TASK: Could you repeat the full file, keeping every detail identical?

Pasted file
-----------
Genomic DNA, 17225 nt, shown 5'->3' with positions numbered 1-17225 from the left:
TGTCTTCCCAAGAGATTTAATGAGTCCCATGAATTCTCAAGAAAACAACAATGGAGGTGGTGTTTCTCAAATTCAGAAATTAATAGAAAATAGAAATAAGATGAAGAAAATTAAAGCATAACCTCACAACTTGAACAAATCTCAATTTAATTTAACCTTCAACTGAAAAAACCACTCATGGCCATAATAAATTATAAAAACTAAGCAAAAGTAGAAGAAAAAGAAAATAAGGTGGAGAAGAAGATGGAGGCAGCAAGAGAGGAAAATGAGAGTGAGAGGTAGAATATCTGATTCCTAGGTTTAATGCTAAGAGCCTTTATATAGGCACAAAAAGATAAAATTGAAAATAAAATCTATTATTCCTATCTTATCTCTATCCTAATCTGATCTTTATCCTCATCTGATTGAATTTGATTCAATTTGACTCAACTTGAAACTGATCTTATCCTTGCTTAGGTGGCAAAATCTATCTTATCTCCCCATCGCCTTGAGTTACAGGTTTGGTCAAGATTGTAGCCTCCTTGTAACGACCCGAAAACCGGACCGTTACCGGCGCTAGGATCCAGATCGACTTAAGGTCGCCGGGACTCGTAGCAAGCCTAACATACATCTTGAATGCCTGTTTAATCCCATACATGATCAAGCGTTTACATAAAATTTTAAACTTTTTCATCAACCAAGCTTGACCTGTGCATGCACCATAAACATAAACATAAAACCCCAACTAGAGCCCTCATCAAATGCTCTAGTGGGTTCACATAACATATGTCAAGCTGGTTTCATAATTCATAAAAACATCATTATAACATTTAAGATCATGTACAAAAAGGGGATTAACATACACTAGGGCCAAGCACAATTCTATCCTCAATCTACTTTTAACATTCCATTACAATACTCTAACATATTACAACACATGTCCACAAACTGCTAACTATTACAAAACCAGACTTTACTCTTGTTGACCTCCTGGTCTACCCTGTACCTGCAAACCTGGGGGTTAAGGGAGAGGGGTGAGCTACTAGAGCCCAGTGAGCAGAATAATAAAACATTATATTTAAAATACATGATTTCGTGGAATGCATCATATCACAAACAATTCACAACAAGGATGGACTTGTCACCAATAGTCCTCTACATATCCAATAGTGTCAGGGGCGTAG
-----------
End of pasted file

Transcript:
Genomic DNA, 17225 nt, shown 5'->3' with positions numbered 1-17225 from the left:
TGTCTTCCCAAGAGATTTAATGAGTCCCATGAATTCTCAAGAAAACAACAATGGAGGTGGTGTTTCTCAAATTCAGAAATTAATAGAAAATAGAAATAAGATGAAGAAAATTAAAGCATAACCTCACAACTTGAACAAATCTCAATTTAATTTAACCTTCAACTGAAAAAACCACTCATGGCCATAATAAATTATAAAAACTAAGCAAAAGTAGAAGAAAAAGAAAATAAGGTGGAGAAGAAGATGGAGGCAGCAAGAGAGGAAAATGAGAGTGAGAGGTAGAATATCTGATTCCTAGGTTTAATGCTAAGAGCCTTTATATAGGCACAAAAAGATAAAATTGAAAATAAAATCTATTATTCCTATCTTATCTCTATCCTAATCTGATCTTTATCCTCATCTGATTGAATTTGATTCAATTTGACTCAACTTGAAACTGATCTTATCCTTGCTTAGGTGGCAAAATCTATCTTATCTCCCCATCGCCTTGAGTTACAGGTTTGGTCAAGATTGTAGCCTCCTTGTAACGACCCGAAAACCGGACCGTTACCGGCGCTAGGATCCAGATCGACTTAAGGTCGCCGGGACTCGTAGCAAGCCTAACATACATCTTGAATGCCTGTTTAATCCCATACATGATCAAGCGTTTACATAAAATTTTAAACTTTTTCATCAACCAAGCTTGACCTGTGCATGCACCATAAACATAAACATAAAACCCCAACTAGAGCCCTCATCAAATGCTCTAGTGGGTTCACATAACATATGTCAAGCTGGTTTCATAATTCATAAAAACATCATTATAACATTTAAGATCATGTACAAAAAGGGGATTAACATACACTAGGGCCAAGCACAATTCTATCCTCAATCTACTTTTAACATTCCATTACAATACTCTAACATATTACAACACATGTCCACAAACTGCTAACTATTACAAAACCAGACTTTACTCTTGTTGACCTCCTGGTCTACCCTGTACCTGCAAACCTGGGGGTTAAGGGAGAGGGGTGAGCTACTAGAGCCCAGTGAGCAGAATAATAAAACATTATATTTAAAATACATGATTTCGTGGAATGCATCATATCACAAACAATTCACAACAAGGATGGACTTGTCACCAATAGTCCTCTACATATCCAATAGTGTCAGGGGCGTAG